Fed Regulators Push Back Against Gov Cuomo's Gas Pipeline Stonewalling

| Forbes.com
Daniel B. Markind

This article originally appeared on Forbes.com on September 9, 2019. All rights reserved.

Daniel B. Markind is a Forbes.com energy column contributor. The views expressed in this article are not to be associated with the views of Flaster Greenberg PC.

Ten days ago, the Federal Energy Regulatory Commission (FERC) moved to reassert control over the permitting of interstate oil and gas pipelines. FERC determined that New York State had forfeited its power to block construction of the proposed Constitution Pipeline because the New York State Department of Environmental Conservation (DEC) had taken more than the allotted one-year period to disapprove a request by the pipeline developers for a Section 401 Clean Streams Certification. Ironically, that ruling may be just what New York Governor Andrew Cuomo was hoping for.

The proposed pipeline would run 124 miles from the Marcellus Shale natural gas fields in northeastern Pennsylvania to Schoharie County in upstate New York. There, it would connect with the existing Tennessee Gas Pipeline that already feeds into New England.

For the most part, decisions on interstate energy pipelines are federalized under FERC. Once finally approved by FERC, the only major task left is supposed to be the pipeline construction itself. Practically the only discretion left to the states in this process is whether or not to grant a Certification under Section 401 of the Federal Clean Water Act. This state certification of water quality is basically to confirm that any “discharge” into “navigable waters” resulting from an interstate pipeline would meet the standards of the Federal Clean Water Act. If yes, the certification is supposed to be approved by the state. If no, the state is supposed to list its objections and the pipeline developers would then work from there to address and resolve the state’s concerns.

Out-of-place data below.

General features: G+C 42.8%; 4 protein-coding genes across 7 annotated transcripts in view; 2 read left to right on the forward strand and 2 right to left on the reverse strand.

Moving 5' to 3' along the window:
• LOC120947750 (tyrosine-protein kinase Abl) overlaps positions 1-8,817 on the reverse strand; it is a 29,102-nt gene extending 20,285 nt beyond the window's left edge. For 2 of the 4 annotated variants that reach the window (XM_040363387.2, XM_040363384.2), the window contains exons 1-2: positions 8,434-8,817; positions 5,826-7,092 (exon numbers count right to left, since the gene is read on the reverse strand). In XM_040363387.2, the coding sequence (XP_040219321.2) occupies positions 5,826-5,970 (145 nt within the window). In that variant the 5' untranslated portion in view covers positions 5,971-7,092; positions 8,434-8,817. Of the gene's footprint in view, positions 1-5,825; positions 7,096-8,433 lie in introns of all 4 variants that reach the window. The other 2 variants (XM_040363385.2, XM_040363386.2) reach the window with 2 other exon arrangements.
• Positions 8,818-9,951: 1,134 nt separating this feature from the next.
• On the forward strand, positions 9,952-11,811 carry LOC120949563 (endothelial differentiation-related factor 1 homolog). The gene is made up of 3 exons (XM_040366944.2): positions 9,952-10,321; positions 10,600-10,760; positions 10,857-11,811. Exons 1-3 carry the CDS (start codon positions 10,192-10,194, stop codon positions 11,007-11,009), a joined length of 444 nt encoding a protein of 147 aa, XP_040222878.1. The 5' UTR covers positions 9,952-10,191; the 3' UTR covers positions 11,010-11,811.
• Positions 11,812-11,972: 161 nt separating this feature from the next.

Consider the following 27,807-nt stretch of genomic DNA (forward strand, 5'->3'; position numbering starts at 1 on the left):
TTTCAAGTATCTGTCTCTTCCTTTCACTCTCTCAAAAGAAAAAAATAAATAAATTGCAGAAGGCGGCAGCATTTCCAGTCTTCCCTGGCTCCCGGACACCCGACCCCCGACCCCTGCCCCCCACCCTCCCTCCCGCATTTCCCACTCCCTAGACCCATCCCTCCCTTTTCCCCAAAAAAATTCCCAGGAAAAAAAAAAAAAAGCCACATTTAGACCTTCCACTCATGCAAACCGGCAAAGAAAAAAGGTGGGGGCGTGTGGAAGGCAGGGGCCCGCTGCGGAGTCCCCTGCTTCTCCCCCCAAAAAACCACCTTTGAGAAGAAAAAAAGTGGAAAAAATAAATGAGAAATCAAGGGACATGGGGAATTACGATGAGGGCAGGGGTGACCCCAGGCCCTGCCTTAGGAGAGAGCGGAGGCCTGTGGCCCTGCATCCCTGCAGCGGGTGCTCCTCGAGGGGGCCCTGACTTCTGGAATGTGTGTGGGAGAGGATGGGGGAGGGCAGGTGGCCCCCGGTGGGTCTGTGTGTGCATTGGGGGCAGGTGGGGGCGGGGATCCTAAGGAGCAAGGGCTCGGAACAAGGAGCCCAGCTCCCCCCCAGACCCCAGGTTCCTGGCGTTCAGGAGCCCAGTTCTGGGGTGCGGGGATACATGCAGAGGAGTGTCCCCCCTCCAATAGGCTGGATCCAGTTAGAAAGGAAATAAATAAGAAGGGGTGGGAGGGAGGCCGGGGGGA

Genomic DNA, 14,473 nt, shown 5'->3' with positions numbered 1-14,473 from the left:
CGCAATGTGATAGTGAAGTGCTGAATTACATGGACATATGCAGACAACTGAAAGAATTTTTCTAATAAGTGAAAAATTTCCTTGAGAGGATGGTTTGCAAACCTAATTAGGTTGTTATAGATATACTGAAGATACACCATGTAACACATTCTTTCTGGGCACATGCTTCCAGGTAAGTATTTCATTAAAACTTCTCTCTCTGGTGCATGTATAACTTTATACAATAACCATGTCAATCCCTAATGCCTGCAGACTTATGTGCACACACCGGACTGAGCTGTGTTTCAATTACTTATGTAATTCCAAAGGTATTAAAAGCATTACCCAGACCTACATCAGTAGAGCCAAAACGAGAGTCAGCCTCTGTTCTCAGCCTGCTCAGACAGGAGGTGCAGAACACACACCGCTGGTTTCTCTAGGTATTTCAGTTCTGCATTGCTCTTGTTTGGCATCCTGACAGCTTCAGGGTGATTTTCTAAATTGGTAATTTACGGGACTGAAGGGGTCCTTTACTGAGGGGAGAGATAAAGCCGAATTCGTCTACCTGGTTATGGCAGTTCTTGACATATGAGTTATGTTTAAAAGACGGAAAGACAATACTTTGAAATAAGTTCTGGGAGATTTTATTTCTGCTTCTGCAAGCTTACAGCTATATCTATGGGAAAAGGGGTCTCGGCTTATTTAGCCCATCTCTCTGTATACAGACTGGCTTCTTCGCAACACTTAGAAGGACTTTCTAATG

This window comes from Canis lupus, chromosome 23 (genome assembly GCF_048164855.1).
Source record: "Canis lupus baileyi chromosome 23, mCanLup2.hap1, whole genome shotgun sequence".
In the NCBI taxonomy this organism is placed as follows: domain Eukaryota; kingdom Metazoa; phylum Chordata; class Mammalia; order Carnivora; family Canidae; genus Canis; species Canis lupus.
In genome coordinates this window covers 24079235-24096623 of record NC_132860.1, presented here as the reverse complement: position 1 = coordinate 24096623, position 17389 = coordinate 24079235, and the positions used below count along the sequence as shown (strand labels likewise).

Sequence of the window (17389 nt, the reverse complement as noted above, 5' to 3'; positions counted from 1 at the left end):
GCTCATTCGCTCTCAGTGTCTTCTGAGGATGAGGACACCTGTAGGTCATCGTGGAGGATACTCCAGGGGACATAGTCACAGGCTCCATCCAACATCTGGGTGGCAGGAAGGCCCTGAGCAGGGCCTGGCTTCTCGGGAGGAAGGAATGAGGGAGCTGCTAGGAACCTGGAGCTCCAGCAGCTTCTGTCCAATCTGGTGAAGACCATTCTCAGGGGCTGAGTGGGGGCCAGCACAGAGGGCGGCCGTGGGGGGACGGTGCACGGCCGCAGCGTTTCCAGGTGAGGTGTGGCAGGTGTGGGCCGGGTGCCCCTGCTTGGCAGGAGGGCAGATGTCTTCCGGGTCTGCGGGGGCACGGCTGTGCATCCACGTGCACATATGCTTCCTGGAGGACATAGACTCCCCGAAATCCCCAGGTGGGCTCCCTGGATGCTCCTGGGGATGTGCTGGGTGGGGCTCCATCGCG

Until 2016, the Section 401 process was thought of mostly as an administrative task. In 2016, however, New York Governor Andrew Cuomo seized upon the 401 Certification as a way to control – more precisely prevent – the construction of interstate pipelines. His DEC refused to grant a 401 Certification for the Constitution Pipeline, stopping that project in its tracks at the time. Cuomo has since used the same technique to block other proposed pipelines that would terminate in or traverse through New York, and other governors have begun to follow his lead. Interstate pipeline construction is now a free-for-all with each state claiming veto power through the Section 401 process.

In May, President Trump signed an Executive Order requiring the United States Environmental Protection Agency to review the Section 401 process for the purpose of limiting state authority. What effect that Executive Order will have is debatable, but the facts of the Constitution Pipeline case presented FERC with an opportunity to act on its own.